SINGAPORE - Even before Estonia was an independent nation, the Estonian Philharmonic Chamber Choir made the world sit up and pay attention to the country's unique music and composers.
The award-winning 30-strong ensemble performs at the Esplanade Concert Hall this Friday, singing the melodies of Estonians Arvo Part and Veljo Tormis, as well as music from Debussy, Brahms and Bach.
The concert is part of the Esplanade's inaugural festival of a capella music, Voices - A Festival Of Song, which runs from Friday to Sunday.
"A capella is the most important style in music," says the choir's founder and honorary conductor Tonu Kaljuste (left), 60, in a telephone interview from his home in Tallinn, Estonia.
He believes the vocal style deserves to be preserved, just like the art of Swiss clockwork.
"If everything is digital, they forget the thinking, the mechanics behind it. A capella is the same, it's the mechanics of the human voice."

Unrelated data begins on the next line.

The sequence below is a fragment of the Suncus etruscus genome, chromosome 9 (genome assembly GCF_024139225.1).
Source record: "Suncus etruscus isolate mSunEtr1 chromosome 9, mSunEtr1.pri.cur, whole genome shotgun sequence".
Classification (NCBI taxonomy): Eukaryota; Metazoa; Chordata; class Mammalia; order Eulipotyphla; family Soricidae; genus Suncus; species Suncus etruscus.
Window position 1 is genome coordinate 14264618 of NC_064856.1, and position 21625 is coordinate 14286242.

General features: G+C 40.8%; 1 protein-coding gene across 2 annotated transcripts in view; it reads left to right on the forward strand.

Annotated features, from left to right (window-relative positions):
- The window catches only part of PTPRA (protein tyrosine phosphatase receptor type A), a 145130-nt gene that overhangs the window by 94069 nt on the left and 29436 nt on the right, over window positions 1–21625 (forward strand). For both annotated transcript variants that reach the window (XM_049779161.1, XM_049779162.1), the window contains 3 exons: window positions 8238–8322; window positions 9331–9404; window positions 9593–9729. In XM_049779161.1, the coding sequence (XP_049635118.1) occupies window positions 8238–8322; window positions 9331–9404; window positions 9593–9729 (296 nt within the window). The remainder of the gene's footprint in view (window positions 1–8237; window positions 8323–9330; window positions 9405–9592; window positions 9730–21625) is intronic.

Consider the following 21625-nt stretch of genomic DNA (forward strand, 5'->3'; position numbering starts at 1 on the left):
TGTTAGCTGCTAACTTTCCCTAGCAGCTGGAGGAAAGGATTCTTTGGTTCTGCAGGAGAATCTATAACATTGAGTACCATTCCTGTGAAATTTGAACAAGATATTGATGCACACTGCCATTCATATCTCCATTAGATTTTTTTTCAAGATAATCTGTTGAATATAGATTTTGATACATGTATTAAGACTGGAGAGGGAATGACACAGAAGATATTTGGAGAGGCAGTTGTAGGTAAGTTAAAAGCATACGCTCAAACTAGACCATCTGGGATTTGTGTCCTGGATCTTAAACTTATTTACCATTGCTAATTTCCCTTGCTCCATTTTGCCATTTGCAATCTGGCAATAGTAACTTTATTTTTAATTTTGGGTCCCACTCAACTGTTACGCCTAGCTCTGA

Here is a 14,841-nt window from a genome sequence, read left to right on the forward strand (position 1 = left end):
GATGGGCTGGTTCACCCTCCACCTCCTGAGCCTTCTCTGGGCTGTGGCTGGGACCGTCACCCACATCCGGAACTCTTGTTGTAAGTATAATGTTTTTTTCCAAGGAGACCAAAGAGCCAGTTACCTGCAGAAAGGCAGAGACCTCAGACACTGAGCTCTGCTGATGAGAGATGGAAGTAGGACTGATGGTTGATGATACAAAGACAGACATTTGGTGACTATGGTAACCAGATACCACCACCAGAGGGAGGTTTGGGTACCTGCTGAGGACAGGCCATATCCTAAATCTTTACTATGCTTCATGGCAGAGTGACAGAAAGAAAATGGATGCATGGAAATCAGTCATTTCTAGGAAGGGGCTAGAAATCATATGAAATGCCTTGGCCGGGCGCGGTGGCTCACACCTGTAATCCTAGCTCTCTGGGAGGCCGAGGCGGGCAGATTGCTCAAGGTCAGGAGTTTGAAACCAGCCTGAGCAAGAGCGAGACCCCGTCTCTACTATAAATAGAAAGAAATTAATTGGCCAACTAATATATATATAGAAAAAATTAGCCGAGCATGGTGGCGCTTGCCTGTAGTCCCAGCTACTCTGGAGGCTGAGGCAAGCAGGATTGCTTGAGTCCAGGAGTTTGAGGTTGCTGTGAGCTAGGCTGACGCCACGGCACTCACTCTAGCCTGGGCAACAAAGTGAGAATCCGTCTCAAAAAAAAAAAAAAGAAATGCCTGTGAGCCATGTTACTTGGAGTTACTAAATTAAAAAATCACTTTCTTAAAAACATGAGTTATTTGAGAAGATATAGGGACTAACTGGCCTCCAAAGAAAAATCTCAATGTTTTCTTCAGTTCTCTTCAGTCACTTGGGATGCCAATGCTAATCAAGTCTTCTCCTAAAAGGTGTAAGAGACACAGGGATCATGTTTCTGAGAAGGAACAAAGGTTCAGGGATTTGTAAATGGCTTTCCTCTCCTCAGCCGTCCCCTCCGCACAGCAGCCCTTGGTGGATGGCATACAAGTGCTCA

For Estonians like him, the choir is also an important symbol of national identity.
"It was politically important, the reason why I made the choir; also professional," he says. "I believed that Estonian culture was of good quality but for the world it wasn't clear what was different between Estonian and Russian culture. They are two completely different cultures."
Kaljuste founded the choir in 1981, while Estonia was part of the Soviet Union and had its history and culture suppressed in favour of Russia's. It would take another 10 years before the country formally declared independence, spurred by a mass movement in which protesters assembled in large numbers to sing Estonian music.
Among the first Estonian composers the choir worked with was the notable Part. The group took his work, and other Estonian music, to international festivals such as the Salzburg Festival and Edinburgh International Festival, as well as performing at the BBC Proms.